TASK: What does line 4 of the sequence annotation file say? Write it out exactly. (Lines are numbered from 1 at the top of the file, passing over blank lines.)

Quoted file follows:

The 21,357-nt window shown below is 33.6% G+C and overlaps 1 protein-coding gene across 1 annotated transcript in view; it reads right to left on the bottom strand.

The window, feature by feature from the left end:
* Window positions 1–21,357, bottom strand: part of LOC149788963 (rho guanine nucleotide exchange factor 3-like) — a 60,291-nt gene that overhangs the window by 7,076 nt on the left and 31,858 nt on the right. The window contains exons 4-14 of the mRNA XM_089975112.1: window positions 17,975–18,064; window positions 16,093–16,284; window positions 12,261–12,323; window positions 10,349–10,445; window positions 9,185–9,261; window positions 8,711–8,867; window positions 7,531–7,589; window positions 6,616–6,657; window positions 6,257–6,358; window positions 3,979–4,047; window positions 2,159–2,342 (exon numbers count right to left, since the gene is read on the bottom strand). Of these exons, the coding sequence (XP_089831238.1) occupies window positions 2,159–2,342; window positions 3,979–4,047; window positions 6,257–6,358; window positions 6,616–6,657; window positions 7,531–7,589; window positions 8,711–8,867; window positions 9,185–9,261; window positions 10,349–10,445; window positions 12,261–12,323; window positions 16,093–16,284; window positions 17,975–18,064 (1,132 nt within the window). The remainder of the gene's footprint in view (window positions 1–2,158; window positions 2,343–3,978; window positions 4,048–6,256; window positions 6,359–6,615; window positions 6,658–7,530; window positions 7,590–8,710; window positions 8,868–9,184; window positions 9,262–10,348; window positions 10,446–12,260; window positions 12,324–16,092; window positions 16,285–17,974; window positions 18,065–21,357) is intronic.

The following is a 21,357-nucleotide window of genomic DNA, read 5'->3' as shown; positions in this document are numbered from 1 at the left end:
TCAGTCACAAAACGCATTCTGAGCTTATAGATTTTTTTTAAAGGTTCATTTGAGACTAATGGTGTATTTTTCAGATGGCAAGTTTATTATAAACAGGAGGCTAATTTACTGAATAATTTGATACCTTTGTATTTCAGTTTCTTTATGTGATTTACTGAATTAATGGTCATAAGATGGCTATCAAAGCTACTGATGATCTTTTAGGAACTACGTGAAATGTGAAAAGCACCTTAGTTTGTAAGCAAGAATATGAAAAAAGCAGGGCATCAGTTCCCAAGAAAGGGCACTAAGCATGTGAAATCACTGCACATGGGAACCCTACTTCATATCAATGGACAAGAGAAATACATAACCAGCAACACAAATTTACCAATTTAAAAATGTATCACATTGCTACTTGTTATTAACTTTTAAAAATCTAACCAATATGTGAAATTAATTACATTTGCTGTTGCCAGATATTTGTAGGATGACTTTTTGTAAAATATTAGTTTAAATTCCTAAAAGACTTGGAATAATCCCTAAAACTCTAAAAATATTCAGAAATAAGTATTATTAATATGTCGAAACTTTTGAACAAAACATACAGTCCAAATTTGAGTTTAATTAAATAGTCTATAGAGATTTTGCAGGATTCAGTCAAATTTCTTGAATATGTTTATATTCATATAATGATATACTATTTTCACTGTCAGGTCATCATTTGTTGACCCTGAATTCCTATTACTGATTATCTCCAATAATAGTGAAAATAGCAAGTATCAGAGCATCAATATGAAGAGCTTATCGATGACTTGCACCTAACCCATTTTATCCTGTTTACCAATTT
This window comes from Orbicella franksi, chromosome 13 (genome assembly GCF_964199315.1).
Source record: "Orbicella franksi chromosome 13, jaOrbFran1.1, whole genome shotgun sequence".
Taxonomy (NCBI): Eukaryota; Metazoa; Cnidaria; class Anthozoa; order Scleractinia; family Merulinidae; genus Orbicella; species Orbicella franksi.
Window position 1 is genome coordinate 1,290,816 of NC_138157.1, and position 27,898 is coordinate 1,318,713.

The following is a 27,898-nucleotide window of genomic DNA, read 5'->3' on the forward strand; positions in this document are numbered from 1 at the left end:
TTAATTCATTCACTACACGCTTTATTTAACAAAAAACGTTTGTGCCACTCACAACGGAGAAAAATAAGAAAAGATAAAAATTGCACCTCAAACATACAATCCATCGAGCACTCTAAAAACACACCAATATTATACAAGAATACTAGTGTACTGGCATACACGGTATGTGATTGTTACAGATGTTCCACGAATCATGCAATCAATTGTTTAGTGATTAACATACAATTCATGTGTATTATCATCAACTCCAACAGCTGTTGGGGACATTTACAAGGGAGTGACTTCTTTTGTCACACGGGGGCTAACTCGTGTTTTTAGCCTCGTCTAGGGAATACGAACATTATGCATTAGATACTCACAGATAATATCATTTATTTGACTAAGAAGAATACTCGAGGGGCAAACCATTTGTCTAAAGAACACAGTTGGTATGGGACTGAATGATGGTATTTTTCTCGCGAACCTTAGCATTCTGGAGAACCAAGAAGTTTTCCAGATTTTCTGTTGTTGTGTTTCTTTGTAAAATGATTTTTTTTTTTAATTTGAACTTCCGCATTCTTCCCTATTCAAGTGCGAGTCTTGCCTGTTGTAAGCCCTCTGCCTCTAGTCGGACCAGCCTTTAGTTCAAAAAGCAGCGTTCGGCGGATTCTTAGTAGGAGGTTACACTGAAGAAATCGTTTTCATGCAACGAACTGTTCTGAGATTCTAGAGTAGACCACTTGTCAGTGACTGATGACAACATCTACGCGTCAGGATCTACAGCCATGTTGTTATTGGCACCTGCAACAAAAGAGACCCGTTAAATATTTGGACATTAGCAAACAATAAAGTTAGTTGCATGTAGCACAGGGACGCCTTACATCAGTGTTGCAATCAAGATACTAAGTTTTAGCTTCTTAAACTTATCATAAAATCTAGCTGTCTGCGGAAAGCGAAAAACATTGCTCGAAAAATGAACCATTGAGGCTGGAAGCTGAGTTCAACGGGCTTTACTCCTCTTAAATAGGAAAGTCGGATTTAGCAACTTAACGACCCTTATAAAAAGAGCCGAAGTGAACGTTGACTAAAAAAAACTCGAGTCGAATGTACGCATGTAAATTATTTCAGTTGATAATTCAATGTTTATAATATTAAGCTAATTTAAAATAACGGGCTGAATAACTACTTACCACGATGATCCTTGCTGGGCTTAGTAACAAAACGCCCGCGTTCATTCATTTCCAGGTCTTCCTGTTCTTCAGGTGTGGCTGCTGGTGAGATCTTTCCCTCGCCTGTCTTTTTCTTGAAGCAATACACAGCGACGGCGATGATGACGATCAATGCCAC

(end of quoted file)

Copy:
The following is a 21,357-nucleotide window of genomic DNA, read 5'->3' as shown; positions in this document are numbered from 1 at the left end: